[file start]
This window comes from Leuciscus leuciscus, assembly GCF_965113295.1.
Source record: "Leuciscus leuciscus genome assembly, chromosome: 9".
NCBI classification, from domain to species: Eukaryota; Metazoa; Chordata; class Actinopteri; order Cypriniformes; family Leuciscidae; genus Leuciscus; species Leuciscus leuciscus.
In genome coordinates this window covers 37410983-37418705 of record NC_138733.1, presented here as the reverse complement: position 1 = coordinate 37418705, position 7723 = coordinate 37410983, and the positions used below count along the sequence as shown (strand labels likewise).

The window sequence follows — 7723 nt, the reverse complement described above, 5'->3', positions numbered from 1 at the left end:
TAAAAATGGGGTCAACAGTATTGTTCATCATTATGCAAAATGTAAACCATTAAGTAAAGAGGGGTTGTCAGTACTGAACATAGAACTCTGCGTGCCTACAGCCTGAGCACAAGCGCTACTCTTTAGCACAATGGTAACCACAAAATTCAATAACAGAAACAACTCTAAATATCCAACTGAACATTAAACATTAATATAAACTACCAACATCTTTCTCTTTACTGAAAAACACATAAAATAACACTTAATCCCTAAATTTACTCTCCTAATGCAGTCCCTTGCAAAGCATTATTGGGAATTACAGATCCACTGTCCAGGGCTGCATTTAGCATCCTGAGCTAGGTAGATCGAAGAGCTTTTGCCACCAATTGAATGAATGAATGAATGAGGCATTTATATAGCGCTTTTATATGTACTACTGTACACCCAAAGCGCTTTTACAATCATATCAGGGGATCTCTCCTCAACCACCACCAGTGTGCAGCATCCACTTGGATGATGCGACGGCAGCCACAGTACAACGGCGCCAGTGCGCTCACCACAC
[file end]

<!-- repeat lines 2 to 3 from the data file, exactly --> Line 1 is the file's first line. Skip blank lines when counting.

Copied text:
Source record: "Leuciscus leuciscus genome assembly, chromosome: 9".
NCBI classification, from domain to species: Eukaryota; Metazoa; Chordata; class Actinopteri; order Cypriniformes; family Leuciscidae; genus Leuciscus; species Leuciscus leuciscus.